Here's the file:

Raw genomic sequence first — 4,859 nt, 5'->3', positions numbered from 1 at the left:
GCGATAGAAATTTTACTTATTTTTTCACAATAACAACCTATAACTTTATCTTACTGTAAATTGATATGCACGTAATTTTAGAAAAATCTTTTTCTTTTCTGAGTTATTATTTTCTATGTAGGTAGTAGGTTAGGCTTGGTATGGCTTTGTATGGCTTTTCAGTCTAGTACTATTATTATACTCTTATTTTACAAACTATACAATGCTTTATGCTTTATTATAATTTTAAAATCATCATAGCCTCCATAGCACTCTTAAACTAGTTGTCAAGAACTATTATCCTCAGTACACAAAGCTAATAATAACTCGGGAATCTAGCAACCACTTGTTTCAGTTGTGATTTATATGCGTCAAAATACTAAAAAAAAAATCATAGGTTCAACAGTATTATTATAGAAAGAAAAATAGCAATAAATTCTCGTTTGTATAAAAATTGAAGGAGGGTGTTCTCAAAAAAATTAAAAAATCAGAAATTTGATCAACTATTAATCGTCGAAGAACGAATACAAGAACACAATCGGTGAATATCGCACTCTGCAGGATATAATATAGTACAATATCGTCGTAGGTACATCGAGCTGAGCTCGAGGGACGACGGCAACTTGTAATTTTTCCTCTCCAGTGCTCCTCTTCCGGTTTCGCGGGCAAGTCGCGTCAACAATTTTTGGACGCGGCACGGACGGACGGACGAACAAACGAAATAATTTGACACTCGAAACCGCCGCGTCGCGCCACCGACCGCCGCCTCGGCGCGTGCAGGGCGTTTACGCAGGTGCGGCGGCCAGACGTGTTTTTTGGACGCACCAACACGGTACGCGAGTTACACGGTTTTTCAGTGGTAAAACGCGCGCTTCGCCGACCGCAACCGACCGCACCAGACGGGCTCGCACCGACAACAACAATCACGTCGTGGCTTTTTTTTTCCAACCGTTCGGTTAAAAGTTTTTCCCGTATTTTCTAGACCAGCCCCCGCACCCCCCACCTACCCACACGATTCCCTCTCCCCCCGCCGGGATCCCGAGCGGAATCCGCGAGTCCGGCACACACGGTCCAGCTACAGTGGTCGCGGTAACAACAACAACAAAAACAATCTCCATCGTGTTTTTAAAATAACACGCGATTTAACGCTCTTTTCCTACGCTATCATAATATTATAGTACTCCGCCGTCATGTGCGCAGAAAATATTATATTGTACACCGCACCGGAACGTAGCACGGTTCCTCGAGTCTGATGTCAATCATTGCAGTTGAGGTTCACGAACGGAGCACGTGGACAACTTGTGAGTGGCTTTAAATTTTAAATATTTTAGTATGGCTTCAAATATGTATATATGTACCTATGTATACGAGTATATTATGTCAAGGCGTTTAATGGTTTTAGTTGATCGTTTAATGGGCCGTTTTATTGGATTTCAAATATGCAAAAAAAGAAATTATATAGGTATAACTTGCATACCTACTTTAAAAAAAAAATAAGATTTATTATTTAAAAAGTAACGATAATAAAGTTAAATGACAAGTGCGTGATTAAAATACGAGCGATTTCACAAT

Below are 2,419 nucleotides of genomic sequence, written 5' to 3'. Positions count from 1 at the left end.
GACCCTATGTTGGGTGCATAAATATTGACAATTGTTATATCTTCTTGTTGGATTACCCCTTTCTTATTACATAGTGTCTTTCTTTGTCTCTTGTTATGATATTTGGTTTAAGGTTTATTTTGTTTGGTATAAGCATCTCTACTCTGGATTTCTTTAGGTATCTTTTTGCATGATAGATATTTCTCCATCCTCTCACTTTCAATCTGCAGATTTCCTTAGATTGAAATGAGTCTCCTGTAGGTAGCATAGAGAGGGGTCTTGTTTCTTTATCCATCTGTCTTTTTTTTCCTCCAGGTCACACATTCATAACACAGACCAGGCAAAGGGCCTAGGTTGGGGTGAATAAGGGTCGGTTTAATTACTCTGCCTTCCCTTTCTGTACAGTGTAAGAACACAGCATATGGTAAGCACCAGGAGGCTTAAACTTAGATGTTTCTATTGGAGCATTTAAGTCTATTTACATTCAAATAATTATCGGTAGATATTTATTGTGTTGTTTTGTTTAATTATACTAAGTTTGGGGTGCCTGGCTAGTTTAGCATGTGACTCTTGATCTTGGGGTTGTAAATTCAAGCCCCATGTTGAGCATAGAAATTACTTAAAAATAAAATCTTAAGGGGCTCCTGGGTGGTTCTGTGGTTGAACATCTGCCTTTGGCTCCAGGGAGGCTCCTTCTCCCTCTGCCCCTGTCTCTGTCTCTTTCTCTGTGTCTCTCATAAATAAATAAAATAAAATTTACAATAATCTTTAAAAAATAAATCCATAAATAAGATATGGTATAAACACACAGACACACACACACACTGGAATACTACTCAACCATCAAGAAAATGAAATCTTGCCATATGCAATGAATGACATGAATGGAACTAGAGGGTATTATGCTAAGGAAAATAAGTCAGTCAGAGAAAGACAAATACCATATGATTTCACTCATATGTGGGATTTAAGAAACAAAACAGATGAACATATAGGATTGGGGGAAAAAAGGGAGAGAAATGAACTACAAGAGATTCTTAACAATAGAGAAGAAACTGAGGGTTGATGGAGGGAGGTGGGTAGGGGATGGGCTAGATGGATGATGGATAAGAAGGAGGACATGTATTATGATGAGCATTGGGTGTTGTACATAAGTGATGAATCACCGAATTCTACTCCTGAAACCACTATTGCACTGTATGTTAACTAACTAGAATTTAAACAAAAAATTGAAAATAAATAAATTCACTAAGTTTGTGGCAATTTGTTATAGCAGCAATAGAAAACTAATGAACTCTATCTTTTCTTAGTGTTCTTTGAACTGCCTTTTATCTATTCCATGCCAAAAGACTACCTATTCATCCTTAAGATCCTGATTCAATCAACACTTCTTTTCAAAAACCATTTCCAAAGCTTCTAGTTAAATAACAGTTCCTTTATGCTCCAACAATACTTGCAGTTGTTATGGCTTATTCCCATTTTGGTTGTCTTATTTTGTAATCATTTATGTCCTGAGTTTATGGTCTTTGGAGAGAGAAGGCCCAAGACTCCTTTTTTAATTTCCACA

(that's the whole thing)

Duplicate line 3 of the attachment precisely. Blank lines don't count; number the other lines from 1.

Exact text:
Below are 2,419 nucleotides of genomic sequence, written 5' to 3'. Positions count from 1 at the left end.